When Second Life launched in mid-2003, it was hailed as the fulfillment of the cyberspace siren song tech-futurists like William Gibson and Neil Stephenson had been chanting for decades: a virtual world where you could build anything you could imagine. Yet for all of Second Life's promise as a new frontier of human experience, it never quite caught on. Given the choice, most people flocked to entirely different virtual worlds like Everquest and World of Warcraft: more murderous metaverses called MMOs which sacrificed player-created content for coherent lore and clearly stated player goals.
The reason Second Life never really caught on was because it made a simple mistake: the designers at Linden Lab believed that people wanted a second, entirely digital life even more aimless than their real one. But 10 years after Second Life's launch, the designers behind Sony's next Everquest game (called, appropriately enough, Everquest Next) have channeled some of Second Life's strengths and learned from some of its mistakes. The goal? "Get players to build our game world for us."
In the lead up to Everquest Next, Sony has announced Landmark, a free-to-play, next-gen online sandbox game that essentially acts as a crowdsourced level-maker for its parent MMO. It's a very clever idea. In Landmark, players start out with a copper pick, and are tasked to go out and create objects and structures by harvesting the world for different resources. Players can either build alone, or team into groups to create mega-structures. By chopping wood, harvesting iron, gathering gem stones, smashing apart stone, and so on, players can create houses, highways, castles, structures, and more.
If that sounds a lot like Mojang's breakout hit Minecraft, you're right. Yet what makes Landmark so interesting is that Sony says that the best creations to come out of Landmark will go into Everquest Next. Players who have their Landmark architecture inserted into the MMO proper will be rewarded with in-game loot and experience.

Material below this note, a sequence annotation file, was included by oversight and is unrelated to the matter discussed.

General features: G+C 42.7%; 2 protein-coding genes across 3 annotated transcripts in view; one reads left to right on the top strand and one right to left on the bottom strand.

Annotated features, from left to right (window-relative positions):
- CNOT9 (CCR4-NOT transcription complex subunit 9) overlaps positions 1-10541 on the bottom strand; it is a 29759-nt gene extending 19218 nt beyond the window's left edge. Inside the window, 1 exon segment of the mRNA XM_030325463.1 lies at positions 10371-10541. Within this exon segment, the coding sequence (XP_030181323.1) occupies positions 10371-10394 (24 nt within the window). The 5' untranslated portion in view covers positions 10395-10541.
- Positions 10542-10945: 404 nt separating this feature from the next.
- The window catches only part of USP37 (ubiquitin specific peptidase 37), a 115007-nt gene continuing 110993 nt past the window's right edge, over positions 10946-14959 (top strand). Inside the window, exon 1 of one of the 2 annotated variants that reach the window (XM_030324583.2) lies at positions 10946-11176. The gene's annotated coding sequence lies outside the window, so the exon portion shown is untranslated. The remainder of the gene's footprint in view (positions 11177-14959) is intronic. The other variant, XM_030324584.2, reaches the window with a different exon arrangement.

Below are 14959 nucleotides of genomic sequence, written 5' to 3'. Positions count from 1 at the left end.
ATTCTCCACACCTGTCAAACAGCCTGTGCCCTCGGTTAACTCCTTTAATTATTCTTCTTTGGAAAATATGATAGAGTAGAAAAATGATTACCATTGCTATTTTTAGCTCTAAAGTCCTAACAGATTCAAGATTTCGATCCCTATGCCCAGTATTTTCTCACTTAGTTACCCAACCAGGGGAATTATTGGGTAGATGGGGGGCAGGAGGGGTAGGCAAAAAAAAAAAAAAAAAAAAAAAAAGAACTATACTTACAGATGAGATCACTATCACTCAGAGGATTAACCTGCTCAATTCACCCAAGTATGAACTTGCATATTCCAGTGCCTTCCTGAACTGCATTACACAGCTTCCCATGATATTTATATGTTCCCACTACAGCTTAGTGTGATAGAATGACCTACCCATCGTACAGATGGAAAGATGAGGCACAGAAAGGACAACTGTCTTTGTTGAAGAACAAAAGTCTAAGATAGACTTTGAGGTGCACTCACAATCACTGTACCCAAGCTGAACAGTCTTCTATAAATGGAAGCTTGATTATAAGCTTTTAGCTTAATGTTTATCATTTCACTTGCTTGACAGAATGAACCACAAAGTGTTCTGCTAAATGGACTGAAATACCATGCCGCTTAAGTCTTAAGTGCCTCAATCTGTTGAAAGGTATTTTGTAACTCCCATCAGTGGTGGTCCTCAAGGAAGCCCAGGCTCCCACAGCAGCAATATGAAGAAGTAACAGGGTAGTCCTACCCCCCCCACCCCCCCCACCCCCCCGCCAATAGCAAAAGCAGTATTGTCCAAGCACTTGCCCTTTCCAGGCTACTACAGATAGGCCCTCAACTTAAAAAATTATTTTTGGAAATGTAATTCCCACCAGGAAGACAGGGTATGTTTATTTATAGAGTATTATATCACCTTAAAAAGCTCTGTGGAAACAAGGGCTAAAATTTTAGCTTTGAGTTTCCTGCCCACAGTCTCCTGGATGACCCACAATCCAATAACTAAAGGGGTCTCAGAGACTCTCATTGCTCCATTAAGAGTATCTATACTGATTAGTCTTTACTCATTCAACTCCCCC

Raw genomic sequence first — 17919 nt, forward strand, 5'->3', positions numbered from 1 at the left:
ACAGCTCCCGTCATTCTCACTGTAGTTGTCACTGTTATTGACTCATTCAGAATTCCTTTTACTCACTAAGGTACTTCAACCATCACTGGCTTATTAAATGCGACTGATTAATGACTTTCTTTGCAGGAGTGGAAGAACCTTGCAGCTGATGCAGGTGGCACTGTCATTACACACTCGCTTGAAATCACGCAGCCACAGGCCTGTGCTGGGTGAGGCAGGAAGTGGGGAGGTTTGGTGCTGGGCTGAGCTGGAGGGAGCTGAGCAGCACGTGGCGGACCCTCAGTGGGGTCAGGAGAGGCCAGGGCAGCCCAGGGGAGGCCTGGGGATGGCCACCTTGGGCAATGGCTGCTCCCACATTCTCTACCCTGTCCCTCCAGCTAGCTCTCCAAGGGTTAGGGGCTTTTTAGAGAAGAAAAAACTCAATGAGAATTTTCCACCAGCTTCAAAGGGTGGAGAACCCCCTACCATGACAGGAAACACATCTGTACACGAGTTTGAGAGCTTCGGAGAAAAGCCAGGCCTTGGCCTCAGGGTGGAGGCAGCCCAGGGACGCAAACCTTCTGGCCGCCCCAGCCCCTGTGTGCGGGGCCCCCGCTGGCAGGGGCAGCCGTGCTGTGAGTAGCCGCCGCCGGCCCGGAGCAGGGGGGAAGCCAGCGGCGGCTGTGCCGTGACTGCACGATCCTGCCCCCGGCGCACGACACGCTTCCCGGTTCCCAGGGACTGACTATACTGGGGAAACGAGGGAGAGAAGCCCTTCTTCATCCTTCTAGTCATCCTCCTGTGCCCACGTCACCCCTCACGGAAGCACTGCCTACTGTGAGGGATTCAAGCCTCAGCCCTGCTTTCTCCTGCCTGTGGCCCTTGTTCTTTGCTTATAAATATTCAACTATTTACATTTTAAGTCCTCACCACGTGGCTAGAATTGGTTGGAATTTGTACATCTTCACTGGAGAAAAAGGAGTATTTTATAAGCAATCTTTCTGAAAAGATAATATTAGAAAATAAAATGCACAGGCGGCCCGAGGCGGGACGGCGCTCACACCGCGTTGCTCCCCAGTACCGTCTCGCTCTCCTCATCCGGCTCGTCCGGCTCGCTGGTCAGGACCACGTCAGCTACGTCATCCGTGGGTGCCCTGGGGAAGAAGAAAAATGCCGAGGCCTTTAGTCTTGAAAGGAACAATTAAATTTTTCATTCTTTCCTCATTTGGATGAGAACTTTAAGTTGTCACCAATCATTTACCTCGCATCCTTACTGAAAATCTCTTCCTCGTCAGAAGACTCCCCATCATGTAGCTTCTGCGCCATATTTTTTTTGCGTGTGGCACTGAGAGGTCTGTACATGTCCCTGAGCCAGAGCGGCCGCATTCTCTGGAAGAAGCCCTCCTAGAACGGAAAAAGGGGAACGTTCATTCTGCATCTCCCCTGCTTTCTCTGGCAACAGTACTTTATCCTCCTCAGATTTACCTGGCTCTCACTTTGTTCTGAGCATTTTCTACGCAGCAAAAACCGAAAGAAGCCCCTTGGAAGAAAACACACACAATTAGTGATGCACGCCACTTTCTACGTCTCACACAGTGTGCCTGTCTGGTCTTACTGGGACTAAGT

In other words, Landmark is Sony's plan to offload much of the burden of making a living, breathing virtual world onto players. Creating an MMO can take hundreds of designers years to make, yet quickly become stagnant. Sony's plan cuts down on the designers they need on staff to keep Everquest Next looking fresh. And as a bonus, it keeps players invested not just in the characters they've built for themselves, but the world they have helped create.
One of Second Life's big problems was that without concrete goals or directions, player's ids expanded to take over the world's limitless digital vacuum. Consequently, the world of Second Life was filled with skyscraper-sized erections and headless land animals the size of whales made of a million lactating breasts. The infinite possibilities of Second Life inspired some diehard fans, but it was also weird, and that weirdness kept the mainstream audience away.
There will be no such problems with Everquest Next. Inspired by the lessons of Second Life, with Landmark, Sony isn't just leveraging the creativity of the community, it's pointing players' ids in a mainstream-friendly direction. Hiro Protagonist would doubtlessly be horrified, but he shouldn't be: when it comes to the mass popularization of cyberspace, it is yet another step in the right direction.